Plans are to begin meeting soon after the opening of the new coffeehouse/cafĂ© in Holly Springs, The Smiling Phoenix (corner of Van Dorn and Memphis).  Call or email today to indicate your interest and provide contact information.

Ms. Alex Mercedes, Facilitator
Telephone:              274-3018
Email:            xelamercedes@gmail.com

I made four stops, in the following order:  the public library, the soon-to-open coffeehouse, the newspaper office, and the grocery store. Here's what happened at each site.

The Library
As I walked in, the male librarian with a hearing deficit was seated at a computer station in the Job Search area. Our eyes met as I entered and, surprisingly, he smiled and lifted his hand in greeting. I smiled back and waved. As I approached the desk, librarian Gwen looked up and smiled. "Hello! How you doin'?" "I am very well, thank you. The sun is shining and I'm happy about that." "Yes, and it feels good, too," she replied.

I asked if there was somewhere to post my announcement and handed her a copy to consider. "Sure, sure," she said.  "You need a pin..."  She pulled a push-pin from the box on her desk and handed it to me. The bulletin board was full. Except for the third of the space taken up by business cards, most of the items on the board were expired issues. I hung the notice so that it overlapped with only two of the expired flyers, wondering if anyone reads notices on this board.

The Coffeehouse
Chelius and his little son (taking a break today from his usual pirate get-up, he was wearing a child-size workman's belt and carrying a hammer that makes music) were inside. I asked about posting the notice, acknowledging that perhaps he would prefer not to clutter the front windows with paper. He enthusiastically assured me he had no problem with posting it. He removed an expired Behind the Big House Tour poster and replaced it with my notice.

Two down and two to go....

The Offices of the South Reporter
I waited while the employee at the counter finished a conversation with a slender young mother about a church-related notice to appear in the next edition. Her toddler daughter, clinging to big-head doll that needs a bath, stared open-mouthed at me while she waited.

"Can I help you?"
"Yes, I'd like to put this in the next edition of the paper."  I handed her a copy and watched as her eyes moved over the page.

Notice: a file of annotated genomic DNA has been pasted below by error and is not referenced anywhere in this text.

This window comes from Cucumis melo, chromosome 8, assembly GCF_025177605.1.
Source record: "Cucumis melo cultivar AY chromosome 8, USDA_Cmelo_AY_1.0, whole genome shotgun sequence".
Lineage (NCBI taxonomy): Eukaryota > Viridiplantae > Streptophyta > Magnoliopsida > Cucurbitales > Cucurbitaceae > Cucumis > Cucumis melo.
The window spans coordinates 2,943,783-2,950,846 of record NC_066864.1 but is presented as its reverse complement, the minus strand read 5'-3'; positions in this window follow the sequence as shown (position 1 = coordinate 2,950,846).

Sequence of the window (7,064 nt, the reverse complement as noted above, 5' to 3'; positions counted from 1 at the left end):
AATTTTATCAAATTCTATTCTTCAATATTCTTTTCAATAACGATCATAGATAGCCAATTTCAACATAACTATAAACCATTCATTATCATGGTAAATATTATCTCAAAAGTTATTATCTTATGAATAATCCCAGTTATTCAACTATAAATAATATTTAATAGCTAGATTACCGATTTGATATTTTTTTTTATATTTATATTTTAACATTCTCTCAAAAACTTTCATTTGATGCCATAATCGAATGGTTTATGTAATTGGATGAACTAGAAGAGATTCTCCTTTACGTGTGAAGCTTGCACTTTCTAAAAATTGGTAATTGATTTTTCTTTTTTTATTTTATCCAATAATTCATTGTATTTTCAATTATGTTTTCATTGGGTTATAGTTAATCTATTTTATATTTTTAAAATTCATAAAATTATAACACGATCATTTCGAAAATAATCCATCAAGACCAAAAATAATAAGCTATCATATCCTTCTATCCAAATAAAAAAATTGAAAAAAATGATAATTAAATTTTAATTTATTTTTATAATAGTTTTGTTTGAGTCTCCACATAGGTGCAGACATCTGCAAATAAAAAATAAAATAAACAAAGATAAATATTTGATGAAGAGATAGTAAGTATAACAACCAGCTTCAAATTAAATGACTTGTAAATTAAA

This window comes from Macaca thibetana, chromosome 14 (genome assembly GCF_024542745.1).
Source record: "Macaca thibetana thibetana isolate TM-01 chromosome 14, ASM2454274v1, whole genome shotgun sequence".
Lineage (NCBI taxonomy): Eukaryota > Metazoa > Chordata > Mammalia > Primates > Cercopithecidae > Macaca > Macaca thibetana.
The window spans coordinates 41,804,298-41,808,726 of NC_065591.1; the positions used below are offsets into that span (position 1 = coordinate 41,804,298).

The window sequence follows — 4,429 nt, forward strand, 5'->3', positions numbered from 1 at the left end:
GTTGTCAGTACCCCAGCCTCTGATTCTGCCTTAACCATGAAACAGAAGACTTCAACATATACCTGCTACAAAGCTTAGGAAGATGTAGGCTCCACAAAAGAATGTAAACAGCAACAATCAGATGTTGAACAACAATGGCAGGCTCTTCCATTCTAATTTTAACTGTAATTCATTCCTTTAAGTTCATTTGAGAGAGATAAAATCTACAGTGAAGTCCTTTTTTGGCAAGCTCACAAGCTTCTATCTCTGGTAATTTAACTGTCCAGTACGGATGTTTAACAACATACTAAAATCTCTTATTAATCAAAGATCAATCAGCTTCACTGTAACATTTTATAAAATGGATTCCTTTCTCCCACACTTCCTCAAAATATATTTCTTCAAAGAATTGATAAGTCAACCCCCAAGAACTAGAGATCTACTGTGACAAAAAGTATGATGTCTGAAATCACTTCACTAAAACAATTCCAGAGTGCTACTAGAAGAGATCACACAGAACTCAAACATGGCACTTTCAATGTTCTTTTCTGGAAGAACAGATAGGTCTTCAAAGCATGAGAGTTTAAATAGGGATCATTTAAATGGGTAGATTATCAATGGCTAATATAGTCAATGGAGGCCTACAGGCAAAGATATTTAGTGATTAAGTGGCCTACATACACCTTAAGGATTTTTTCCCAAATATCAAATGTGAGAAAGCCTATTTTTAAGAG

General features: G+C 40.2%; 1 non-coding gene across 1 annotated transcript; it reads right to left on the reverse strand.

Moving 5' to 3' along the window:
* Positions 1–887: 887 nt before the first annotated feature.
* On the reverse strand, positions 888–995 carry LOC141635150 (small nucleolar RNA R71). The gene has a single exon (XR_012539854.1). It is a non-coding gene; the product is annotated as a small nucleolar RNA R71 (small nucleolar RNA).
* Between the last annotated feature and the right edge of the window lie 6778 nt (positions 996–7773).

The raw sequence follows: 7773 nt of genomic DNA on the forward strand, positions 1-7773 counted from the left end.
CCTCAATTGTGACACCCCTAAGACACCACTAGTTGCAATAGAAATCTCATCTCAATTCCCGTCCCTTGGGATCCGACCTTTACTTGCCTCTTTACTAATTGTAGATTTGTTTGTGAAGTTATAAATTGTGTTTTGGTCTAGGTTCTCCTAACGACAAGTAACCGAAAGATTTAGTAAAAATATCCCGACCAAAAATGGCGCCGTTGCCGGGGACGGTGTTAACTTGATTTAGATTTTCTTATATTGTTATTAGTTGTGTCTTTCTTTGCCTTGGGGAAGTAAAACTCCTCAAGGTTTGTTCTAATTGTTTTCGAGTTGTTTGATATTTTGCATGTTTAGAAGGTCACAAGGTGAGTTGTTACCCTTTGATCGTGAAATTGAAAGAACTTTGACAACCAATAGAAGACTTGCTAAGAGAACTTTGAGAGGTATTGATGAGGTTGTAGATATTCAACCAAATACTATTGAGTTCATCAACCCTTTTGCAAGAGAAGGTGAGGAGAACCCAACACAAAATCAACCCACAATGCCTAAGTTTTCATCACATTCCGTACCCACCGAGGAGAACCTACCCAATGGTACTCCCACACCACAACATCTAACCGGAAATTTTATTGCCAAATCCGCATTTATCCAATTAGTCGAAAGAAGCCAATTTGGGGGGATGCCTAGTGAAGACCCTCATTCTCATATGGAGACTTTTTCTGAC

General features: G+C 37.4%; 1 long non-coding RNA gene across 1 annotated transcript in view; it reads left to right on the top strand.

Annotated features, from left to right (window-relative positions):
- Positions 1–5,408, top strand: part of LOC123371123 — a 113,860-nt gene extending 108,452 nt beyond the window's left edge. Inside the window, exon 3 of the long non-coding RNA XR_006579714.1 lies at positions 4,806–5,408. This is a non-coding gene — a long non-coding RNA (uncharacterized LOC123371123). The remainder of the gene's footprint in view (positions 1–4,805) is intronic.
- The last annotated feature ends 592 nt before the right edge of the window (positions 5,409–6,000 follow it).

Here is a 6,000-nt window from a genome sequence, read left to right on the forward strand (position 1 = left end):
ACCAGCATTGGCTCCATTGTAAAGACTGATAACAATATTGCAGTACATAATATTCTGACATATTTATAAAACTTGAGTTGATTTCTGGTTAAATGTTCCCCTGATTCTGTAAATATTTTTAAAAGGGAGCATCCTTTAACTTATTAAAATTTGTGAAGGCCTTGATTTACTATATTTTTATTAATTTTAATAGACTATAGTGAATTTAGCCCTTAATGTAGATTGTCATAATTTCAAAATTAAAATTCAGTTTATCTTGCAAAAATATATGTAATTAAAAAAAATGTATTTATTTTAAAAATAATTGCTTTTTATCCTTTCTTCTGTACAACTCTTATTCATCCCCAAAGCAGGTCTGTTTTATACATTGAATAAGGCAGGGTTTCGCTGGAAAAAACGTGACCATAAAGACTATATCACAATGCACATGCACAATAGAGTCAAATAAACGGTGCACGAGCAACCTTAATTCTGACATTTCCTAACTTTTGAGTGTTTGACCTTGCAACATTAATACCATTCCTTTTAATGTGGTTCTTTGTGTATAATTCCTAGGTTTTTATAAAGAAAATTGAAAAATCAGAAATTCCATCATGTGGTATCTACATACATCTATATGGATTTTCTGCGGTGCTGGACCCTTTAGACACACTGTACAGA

"Do y'all have a group?" She asked.
"Who is 'y'all'?"
"I know there's a....a group for, over at the library something for..."  She looked at me. I looked back.
"I know they have the reading group..." she went on.
"Yes, a book club. I've heard about that."
"Is this a book club?"
"No, ma'am. It's a writing group I hope to start."
"Oh. So....let's see...." She turned her gaze back to page in her hand.  "Oh! What's this..."Free Thinker's Zone". What is that?"
"It's a group without a particular political affiliation. It's open to everyone."
"I see..." she said and resumed reading. "Oh. Oh. Now you can't put that in.  This 'The Smiling Phoenix"...we can't put that in."
"No?  Why not?"
"Is this a coffeehouse? Do you have a coffeehouse?"
"Well, The Smiling Phoenix is a coffeehouse that will open soon. I want to launch the writer's group around the same time."
"But we can't advertise for coffeehouse. We can't put that in."
"This isn't an advertisement for the coffeehouse."  Pointing to the words on the sheet, I read the line aloud. "This is more of a reference point, a time marker. So if folks are wondering 'Is that group starting this weekend?' this line will help to address that question."
"Well is it your coffeehouse?"
"No. The coffeehouse is owned by Mr. Carter."
"Is this his writing group?"
"No. I'm starting it. This is me, Alex Mercedes. That's my contact information at the bottom."
"So who owns the coffeehouse?"
"That would be Mr. Chelius Carter."
"I see..... Well, OK. This is just about the writing, then. Not about the coffeehouse."
"That's right."
"OK." A moment of silence. I think she still didn't want to publish it but was struggling to find an argument. "OK then...."
"Thank you so much.  My contact information is at the bottom if there are any other questions."

I circled back to the coffeehouse to share this story with Chelius. Neither of us could figure out exactly what the resistance stemmed from.

The Grocery Store
The front window of the grocery store is always full of notices about church-sponsored events, Relay for Life events, Rust College happenings.... The owner, Neil, was standing near the checkout when I entered. We'd had a great conversation last week that started with my request that he stock unbleached flour. He'd promised to look into it and invited me to check back with him today. "I'm not here about the flour...." I began. "Well, I checked," he responded, "and...well, let me go get a bag." While he retrieved the flour, I picked up some lime juice from Aisle 3.

He returned with a bag. "You see, it is 'unbleached' but it's 'enriched.' Is that what you want?"  I smiled. "Not really.  And, you see here, it's also 'pre-sifted' and 'self-rising.' I really just want plain old unsifted, unbleached, all-purpose flour."

"Yeah. That's what I thought. My distributor doesn't carry that but I'll check with my specialty guy when he comes in tomorrow."

"Funny, isn't it? How the unprocessed, 'natural' variety of things is now considered 'specialty'...."

We laughed. Talked some more about things in general and Holly Springs in particular. I showed him the
notice. He said, "Sure.  Post that. That's great. I like that!" and instructed a cashier to find some tape for me.

We walked awhile longer after I affixed the notice to the crowded window (had to place it higher than I wanted). My takeaway from the conversation:  People like you have come to Holly Springs in the past and tried to start something and failed. You just have to get the folks who aren't like you involved or you're bound to fail.

Don't I know it.....